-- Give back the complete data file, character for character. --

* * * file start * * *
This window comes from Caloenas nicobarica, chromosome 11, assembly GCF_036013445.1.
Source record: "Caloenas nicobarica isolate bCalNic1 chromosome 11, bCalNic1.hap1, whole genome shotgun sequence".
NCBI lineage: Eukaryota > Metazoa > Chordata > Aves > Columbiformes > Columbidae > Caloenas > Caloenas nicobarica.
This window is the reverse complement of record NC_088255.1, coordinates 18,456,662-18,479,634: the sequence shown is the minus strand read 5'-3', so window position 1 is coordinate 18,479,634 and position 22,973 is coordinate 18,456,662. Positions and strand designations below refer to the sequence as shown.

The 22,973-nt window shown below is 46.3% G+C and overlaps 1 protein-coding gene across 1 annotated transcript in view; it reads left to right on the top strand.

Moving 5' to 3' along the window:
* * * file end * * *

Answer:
This window comes from Caloenas nicobarica, chromosome 11, assembly GCF_036013445.1.
Source record: "Caloenas nicobarica isolate bCalNic1 chromosome 11, bCalNic1.hap1, whole genome shotgun sequence".
NCBI lineage: Eukaryota > Metazoa > Chordata > Aves > Columbiformes > Columbidae > Caloenas > Caloenas nicobarica.
This window is the reverse complement of record NC_088255.1, coordinates 18,456,662-18,479,634: the sequence shown is the minus strand read 5'-3', so window position 1 is coordinate 18,479,634 and position 22,973 is coordinate 18,456,662. Positions and strand designations below refer to the sequence as shown.

The 22,973-nt window shown below is 46.3% G+C and overlaps 1 protein-coding gene across 1 annotated transcript in view; it reads left to right on the top strand.

Moving 5' to 3' along the window: